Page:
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Network World - Researchers from Microsoft and the University of California at San Diego have come up with divergent schemes to address shortcomings of data center architectures, particularly management and configuration burdens, and to promote the efficient use of virtual machines.
The two groups presented their findings at the SIGCOMM 2009 conference this week in Barcelona, and each had its own flavor. The Microsoft team sought high performance for all traffic regardless of demand, while the UCSD team focused on allowing the free migration of VMs, minimal configuration when adding new hosts to the network and quickly addressing failures.
Microsoft's researchers also addressed VM migration and Layer 2-like addressing but using a method that calls for installing an agent on every endpoint, which contrasts with the UCSD group's plan to tweak switch software and leave the endpoints alone.
The UCSD effort led by Amin Vahdat, a professor of computer science at the school, proposes a blend of Layer 2 and Layer 3 connectivity for data centers that enables massive scaling that is otherwise limited by Layer 2 factors and reduces the management and configuration demands of Layer 3.
They say their PortLand protocol could support a data center network of 100,000 servers without modifying any of the host machines. The group presented its findings in the research paper "PortLand: A scalable Fault-Tolerant Layer 2 Data Center Network Fabric".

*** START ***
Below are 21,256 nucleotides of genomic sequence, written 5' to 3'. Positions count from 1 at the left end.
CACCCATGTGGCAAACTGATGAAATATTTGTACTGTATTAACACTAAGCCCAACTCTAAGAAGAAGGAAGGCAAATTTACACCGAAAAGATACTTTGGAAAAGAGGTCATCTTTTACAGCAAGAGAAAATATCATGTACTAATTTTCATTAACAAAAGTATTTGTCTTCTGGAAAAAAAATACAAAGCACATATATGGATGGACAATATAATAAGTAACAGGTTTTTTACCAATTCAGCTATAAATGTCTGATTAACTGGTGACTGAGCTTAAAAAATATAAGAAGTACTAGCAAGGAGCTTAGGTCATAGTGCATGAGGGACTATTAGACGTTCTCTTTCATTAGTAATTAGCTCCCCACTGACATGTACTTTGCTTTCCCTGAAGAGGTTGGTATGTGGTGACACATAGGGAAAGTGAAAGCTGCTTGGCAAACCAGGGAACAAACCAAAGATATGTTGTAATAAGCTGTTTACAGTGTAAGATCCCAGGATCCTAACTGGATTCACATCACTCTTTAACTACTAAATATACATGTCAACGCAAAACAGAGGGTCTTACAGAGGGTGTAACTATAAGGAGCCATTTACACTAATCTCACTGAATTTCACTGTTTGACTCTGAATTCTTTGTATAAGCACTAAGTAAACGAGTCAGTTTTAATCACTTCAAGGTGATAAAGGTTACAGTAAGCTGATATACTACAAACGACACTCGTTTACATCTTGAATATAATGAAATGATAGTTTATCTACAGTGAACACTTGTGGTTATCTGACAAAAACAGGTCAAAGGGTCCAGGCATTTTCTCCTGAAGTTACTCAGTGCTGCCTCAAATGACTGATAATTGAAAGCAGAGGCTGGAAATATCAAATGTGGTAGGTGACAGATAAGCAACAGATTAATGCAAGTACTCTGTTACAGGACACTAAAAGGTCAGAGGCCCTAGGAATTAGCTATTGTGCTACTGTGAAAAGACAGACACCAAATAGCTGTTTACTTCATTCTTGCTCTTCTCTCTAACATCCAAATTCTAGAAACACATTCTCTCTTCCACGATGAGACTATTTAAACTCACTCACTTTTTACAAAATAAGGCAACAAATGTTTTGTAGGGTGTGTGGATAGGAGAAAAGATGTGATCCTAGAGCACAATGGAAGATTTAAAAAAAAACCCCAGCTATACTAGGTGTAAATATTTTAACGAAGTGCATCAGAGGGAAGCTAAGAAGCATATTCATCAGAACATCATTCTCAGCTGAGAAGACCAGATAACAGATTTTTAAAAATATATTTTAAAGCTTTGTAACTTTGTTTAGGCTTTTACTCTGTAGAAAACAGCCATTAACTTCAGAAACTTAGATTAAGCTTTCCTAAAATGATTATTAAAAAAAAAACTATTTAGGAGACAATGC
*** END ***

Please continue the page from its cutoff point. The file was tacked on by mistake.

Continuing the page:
Making the addition of devices to the network plug-and-play -- with no configuration or modification of end devices -- was a key goal of PortLand, Vahdat says.
It would support VM migration, something Layer 3 can't do because VMs can move from server to server, each with a different IP addresses. It also introduces a flat mechanism for sharing PortLand-assigned media access control (MAC) addresses that overcomes the memory limitations of most switches by reducing the size of the address tables each switch has to store, Vahdat says.
PortLand requires additional software that enables switches to discover their place in the data center topology. The software also enables switches to assign a pseudo MAC address to each device that is directly connected to them.
Under PortLand, switches maintain tables of PMAC prefixes and forward traffic to the appropriate switch until the traffic reaches the switch the destination device is attached to. That switch translates the PMAC to the actual MAC so the traffic can be delivered to the correct device, Vahdat says.
To facilitate forwarding traffic, PortLand includes a Fabric Manager server, which performs a function analogous to a DNS server in resolving URLs with IP addresses. Rather than broadcast for address resolution between PMACs and the IP addresses, switches redirect broadcast ARP requests from their connected hosts to the Fabric Manager, which replies with the appropriate IP address.
Fabric Manager maintains a soft state of the network so if it crashes, it can reconstruct the address information from access switches in the network using the PortLand protocol.